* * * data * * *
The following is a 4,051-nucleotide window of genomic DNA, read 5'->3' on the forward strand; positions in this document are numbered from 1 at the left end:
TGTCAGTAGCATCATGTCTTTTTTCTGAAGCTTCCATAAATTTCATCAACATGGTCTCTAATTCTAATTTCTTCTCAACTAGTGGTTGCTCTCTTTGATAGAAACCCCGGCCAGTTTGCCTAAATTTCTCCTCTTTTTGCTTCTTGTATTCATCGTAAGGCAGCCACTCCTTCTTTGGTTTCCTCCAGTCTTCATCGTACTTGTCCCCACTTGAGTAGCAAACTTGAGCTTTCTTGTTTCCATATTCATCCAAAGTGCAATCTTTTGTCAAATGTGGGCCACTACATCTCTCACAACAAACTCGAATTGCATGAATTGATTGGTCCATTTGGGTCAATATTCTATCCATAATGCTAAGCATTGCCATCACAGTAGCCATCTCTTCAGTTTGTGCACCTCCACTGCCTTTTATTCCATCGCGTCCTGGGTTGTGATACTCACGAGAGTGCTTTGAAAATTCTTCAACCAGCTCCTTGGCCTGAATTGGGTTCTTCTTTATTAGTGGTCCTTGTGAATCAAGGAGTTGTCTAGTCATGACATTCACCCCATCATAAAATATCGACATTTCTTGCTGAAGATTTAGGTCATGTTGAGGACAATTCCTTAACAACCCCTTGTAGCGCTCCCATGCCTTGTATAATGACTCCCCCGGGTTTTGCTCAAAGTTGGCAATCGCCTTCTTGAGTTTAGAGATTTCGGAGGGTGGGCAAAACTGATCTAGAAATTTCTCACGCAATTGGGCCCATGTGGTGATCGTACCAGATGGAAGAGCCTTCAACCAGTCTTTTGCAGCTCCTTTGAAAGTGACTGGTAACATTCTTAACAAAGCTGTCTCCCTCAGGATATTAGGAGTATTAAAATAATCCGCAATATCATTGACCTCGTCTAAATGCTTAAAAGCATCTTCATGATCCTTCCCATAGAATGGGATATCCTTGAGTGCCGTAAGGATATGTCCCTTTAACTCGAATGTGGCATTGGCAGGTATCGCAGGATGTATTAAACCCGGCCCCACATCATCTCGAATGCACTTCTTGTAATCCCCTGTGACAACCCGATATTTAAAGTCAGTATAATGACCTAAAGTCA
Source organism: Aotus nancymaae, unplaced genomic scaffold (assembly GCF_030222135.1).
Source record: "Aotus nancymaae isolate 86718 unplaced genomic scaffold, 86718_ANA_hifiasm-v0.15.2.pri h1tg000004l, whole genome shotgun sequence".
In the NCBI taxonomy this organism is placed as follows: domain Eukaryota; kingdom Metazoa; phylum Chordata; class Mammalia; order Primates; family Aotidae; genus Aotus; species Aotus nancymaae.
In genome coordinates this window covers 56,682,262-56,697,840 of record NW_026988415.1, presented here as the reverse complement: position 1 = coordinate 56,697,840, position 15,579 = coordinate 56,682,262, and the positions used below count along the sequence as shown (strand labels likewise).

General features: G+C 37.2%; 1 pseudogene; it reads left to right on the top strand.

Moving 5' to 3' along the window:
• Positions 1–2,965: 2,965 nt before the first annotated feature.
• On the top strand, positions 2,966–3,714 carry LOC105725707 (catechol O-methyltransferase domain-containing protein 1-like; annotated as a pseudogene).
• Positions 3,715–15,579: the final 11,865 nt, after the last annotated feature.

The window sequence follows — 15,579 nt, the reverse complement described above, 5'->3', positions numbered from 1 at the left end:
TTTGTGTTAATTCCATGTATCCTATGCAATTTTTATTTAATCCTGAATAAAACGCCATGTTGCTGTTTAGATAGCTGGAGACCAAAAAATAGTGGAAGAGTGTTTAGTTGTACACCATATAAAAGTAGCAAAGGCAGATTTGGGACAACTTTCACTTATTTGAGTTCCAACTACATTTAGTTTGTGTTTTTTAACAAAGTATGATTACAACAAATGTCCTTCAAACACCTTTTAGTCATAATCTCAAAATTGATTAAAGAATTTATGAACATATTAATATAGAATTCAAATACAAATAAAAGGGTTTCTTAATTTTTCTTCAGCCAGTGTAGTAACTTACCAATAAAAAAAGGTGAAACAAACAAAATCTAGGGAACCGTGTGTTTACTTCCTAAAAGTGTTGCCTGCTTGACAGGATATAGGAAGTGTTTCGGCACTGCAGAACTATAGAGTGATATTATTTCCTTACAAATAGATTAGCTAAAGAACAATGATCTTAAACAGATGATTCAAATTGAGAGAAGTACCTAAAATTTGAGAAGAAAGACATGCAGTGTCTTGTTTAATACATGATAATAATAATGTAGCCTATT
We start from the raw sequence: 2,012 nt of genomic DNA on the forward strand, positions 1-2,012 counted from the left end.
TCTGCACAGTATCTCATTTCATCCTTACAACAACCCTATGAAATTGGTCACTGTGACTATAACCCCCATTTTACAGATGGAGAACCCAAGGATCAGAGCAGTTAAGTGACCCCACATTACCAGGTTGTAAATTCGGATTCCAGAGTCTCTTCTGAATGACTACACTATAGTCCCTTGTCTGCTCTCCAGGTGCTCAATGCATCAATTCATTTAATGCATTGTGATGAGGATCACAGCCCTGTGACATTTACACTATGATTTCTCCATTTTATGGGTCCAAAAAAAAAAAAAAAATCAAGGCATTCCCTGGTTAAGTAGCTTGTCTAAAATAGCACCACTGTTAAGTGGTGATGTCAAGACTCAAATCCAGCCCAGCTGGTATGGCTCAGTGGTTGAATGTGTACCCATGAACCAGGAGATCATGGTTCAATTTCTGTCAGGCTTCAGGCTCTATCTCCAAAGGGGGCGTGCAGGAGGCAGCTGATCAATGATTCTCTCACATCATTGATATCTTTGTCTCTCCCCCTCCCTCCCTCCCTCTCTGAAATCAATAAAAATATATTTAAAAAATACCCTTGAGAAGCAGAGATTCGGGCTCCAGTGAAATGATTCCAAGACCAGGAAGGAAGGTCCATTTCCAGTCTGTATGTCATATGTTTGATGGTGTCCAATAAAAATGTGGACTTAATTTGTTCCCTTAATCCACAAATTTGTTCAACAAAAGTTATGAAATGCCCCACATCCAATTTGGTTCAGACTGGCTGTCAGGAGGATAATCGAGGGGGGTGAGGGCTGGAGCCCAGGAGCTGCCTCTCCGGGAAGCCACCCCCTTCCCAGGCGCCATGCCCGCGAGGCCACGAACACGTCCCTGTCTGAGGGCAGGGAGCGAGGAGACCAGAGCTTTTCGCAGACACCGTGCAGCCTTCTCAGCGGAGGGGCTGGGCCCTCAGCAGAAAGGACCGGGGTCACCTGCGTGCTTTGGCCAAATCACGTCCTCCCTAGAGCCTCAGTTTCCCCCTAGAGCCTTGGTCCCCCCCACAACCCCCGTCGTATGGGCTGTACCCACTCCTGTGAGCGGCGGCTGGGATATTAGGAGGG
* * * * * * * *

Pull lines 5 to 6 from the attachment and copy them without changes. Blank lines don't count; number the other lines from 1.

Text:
In the NCBI taxonomy this organism is placed as follows: domain Eukaryota; kingdom Metazoa; phylum Chordata; class Mammalia; order Primates; family Aotidae; genus Aotus; species Aotus nancymaae.
In genome coordinates this window covers 56,682,262-56,697,840 of record NW_026988415.1, presented here as the reverse complement: position 1 = coordinate 56,697,840, position 15,579 = coordinate 56,682,262, and the positions used below count along the sequence as shown (strand labels likewise).